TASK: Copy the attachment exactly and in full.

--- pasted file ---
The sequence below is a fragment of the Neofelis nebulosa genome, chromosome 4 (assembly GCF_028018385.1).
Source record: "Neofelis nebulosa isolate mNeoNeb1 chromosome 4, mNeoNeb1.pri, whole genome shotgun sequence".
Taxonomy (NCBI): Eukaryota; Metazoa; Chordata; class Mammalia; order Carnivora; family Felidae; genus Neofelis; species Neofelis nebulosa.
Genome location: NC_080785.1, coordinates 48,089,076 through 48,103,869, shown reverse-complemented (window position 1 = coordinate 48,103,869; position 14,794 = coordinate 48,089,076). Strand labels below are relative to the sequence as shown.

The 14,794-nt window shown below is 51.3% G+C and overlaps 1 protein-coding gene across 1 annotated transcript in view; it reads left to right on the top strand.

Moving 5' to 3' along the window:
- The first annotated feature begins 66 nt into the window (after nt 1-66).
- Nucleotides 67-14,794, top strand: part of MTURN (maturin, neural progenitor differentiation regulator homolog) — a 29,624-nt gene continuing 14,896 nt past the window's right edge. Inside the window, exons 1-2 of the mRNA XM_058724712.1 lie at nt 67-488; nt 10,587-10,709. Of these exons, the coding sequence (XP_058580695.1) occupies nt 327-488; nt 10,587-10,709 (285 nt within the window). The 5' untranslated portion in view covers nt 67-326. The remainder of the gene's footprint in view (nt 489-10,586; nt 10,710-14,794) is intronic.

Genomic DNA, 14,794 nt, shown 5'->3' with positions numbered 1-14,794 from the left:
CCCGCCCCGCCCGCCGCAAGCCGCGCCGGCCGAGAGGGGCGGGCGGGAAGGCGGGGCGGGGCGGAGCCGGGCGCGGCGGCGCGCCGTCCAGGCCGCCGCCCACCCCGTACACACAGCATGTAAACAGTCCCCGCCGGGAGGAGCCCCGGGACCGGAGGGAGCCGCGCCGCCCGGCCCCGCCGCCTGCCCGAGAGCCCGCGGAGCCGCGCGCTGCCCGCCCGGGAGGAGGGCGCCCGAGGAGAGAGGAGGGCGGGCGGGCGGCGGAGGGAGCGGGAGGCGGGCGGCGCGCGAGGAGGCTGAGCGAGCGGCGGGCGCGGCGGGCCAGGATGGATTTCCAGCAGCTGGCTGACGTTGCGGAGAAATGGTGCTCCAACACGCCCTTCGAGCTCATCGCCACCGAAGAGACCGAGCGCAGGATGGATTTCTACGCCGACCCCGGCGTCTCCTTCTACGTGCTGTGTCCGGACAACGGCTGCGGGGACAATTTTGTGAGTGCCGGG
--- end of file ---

The sequence below is a fragment of the Neofelis nebulosa genome, chromosome 4 (assembly GCF_028018385.1).
Source record: "Neofelis nebulosa isolate mNeoNeb1 chromosome 4, mNeoNeb1.pri, whole genome shotgun sequence".
Taxonomy (NCBI): Eukaryota; Metazoa; Chordata; class Mammalia; order Carnivora; family Felidae; genus Neofelis; species Neofelis nebulosa.
Genome location: NC_080785.1, coordinates 48,089,076 through 48,103,869, shown reverse-complemented (window position 1 = coordinate 48,103,869; position 14,794 = coordinate 48,089,076). Strand labels below are relative to the sequence as shown.

The 14,794-nt window shown below is 51.3% G+C and overlaps 1 protein-coding gene across 1 annotated transcript in view; it reads left to right on the top strand.

Moving 5' to 3' along the window:
- The first annotated feature begins 66 nt into the window (after nt 1-66).
- Nucleotides 67-14,794, top strand: part of MTURN (maturin, neural progenitor differentiation regulator homolog) — a 29,624-nt gene continuing 14,896 nt past the window's right edge. Inside the window, exons 1-2 of the mRNA XM_058724712.1 lie at nt 67-488; nt 10,587-10,709. Of these exons, the coding sequence (XP_058580695.1) occupies nt 327-488; nt 10,587-10,709 (285 nt within the window). The 5' untranslated portion in view covers nt 67-326. The remainder of the gene's footprint in view (nt 489-10,586; nt 10,710-14,794) is intronic.

Genomic DNA, 14,794 nt, shown 5'->3' with positions numbered 1-14,794 from the left:
CCCGCCCCGCCCGCCGCAAGCCGCGCCGGCCGAGAGGGGCGGGCGGGAAGGCGGGGCGGGGCGGAGCCGGGCGCGGCGGCGCGCCGTCCAGGCCGCCGCCCACCCCGTACACACAGCATGTAAACAGTCCCCGCCGGGAGGAGCCCCGGGACCGGAGGGAGCCGCGCCGCCCGGCCCCGCCGCCTGCCCGAGAGCCCGCGGAGCCGCGCGCTGCCCGCCCGGGAGGAGGGCGCCCGAGGAGAGAGGAGGGCGGGCGGGCGGCGGAGGGAGCGGGAGGCGGGCGGCGCGCGAGGAGGCTGAGCGAGCGGCGGGCGCGGCGGGCCAGGATGGATTTCCAGCAGCTGGCTGACGTTGCGGAGAAATGGTGCTCCAACACGCCCTTCGAGCTCATCGCCACCGAAGAGACCGAGCGCAGGATGGATTTCTACGCCGACCCCGGCGTCTCCTTCTACGTGCTGTGTCCGGACAACGGCTGCGGGGACAATTTTGTGAGTGCCGGG